You don’t know what you don’t know.
Case in point: I recently read an article about a farmer’s experience speaking to a group of urban moms in Chicago. These otherwise educated and well-informed women thought that seed company signs posted at fields along roadways were a statement of ownership.
In the age of genetically modified organisms, they thought the signs meant that these were corporate farms owned by corporate entities or giant seed companies.
We don’t know what we don’t know.
We make assumptions based on what we do know or what’s before us in black and white. Our brain pulls all the information stored under a related theme and, with lightning speed, constructs meaning or surmises an answer. We don’t know what we don’t know because the information just isn’t there.
The flip side of this is the curse of knowledge.
Every farmer I’ve told the seed sign anecdote to gets almost the same look on their face accompanied by a “wow,” “yikes” or “eesh.” They marvel at how someone could come to that conclusion.
But we have an edge where this issue (or anything agriculture related) is involved: knowledge.
The caveat is that possessing knowledge means that you can fall victim to its curse: if you know something, then surely everyone else does, right? The curse makes it harder for you to understand where the other person is at, therefore making it more difficult to explain things in a way that would be easily comprehensible to a novice.
Once we know something, it’s hard to unknow it. And not being able to unknow it makes it difficult to begin a dialogue at the right (and most valuable) starting point. So, how can you remember what it’s like to be a beginner to get the right information out in the right way?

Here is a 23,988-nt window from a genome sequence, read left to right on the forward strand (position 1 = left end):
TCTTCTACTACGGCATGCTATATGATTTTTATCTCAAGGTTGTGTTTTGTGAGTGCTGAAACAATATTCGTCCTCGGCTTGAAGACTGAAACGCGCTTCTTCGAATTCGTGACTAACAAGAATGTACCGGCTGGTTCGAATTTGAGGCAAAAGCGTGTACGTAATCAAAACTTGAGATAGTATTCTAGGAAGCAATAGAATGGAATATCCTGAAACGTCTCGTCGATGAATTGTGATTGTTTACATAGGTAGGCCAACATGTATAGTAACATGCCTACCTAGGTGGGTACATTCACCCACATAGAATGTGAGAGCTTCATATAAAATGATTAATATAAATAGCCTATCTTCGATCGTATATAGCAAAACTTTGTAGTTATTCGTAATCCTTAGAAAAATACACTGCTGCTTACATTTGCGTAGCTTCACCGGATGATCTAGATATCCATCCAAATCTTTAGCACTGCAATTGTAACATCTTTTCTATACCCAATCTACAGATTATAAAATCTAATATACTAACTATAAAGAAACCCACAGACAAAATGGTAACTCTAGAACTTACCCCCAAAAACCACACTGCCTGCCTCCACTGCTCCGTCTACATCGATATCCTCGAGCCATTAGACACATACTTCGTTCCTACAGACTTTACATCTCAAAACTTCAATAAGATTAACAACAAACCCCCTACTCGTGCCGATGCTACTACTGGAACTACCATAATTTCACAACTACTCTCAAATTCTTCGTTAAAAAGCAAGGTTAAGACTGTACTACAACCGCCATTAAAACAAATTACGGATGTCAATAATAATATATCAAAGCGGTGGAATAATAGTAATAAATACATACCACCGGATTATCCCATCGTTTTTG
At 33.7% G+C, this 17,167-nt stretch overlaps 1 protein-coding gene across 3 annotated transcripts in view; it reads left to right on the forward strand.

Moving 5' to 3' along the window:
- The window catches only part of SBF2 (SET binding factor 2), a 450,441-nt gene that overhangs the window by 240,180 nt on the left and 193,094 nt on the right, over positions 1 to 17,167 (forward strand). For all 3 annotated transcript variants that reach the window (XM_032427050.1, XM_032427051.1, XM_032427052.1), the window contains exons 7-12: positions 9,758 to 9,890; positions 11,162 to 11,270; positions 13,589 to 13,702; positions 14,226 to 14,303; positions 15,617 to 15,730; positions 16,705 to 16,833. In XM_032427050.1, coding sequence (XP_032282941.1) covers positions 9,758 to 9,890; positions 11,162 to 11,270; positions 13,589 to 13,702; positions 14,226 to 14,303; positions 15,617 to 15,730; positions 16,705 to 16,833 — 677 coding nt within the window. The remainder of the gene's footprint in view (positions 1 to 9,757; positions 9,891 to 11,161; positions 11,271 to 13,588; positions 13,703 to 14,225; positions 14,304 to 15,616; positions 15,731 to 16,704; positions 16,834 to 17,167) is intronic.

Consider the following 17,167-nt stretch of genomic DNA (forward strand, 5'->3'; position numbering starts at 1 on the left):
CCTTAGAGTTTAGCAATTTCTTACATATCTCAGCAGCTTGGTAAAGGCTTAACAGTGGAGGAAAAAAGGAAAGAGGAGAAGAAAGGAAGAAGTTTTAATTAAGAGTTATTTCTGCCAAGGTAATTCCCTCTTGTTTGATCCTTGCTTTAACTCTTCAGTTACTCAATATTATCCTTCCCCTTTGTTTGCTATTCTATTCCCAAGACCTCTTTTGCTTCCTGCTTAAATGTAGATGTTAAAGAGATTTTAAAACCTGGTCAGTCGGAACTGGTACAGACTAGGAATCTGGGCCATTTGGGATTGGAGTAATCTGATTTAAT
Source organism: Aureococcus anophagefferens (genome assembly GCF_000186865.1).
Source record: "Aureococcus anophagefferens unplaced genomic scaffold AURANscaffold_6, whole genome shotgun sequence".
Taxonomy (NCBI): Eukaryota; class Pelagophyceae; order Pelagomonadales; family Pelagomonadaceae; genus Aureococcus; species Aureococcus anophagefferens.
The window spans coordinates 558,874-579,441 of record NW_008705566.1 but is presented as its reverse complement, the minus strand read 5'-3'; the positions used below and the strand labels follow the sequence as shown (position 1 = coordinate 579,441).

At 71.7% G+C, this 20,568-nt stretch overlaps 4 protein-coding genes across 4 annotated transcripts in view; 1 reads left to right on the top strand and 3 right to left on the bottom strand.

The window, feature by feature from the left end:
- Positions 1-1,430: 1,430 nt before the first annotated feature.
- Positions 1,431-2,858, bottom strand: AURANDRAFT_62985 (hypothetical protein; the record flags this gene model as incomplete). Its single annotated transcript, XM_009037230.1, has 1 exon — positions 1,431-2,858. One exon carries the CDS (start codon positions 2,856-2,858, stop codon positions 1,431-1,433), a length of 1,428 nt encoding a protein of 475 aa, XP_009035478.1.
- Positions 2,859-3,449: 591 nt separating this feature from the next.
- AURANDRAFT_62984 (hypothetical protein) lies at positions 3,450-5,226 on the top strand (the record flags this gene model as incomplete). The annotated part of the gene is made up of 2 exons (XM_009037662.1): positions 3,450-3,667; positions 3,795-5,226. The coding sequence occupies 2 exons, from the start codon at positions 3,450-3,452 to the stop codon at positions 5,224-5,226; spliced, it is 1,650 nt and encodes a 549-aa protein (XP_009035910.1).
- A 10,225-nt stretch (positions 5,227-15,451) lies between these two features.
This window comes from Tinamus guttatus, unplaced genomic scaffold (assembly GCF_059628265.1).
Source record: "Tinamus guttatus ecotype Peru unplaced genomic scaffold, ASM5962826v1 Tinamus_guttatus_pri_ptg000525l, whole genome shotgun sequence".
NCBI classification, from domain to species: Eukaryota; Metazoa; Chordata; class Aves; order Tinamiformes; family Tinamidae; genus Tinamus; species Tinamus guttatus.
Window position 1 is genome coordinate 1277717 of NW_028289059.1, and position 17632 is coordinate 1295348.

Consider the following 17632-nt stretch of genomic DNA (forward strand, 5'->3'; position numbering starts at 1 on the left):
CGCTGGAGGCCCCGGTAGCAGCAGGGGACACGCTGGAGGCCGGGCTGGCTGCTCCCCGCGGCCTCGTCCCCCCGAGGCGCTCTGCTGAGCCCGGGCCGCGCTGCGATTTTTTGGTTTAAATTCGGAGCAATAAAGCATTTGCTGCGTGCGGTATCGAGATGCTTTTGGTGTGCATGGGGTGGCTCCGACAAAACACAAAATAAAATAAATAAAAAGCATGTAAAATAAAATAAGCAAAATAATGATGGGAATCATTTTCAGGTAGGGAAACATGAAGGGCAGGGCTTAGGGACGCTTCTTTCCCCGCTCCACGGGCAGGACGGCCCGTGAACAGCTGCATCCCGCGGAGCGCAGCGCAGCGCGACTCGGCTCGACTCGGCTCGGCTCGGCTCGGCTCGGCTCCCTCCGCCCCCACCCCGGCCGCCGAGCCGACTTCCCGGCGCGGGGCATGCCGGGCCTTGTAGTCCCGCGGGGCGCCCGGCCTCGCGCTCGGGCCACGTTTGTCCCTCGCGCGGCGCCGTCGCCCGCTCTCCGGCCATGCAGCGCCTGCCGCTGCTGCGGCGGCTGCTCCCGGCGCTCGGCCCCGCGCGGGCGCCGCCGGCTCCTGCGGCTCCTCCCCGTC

- Use stories: It’s not enough to neatly summarize the facts and stats you carry around in your head. Stories or analogies conjure up concepts we already know and can identify with and create a common language that transforms the abstract into concrete.
- Nurture a beginner’s mind: Embrace not knowing. With learned beliefs (preconceptions) out of the way, you’ll find yourself in a place of mental openness. No matter how much of an expert you are, if you treat each moment as a blank slate, you’ll be able to maintain shoshin (a Zen Buddhism philosophical concept that means “beginner’s mind”).
- Create context: Joshua Foer, author of Moonwalking with Einstein, writes: “It’s about taking information that is lacking in context, lacking in meaning, and figuring out a way to transform it so that it makes sense in the light of all the other things that you have floating around in your mind…. If you want to make something memorable, you first have to make it meaningful.”
The curse of knowledge can be a huge hurdle to basic understanding and a small misinterpretation can have a massive negative impact. For effective communication, try to remember what it’s like to not know a thing.
April M. Stewart is a sixth generation Quebec dairy farmer and blogger at the Farmer’s Survival Guide.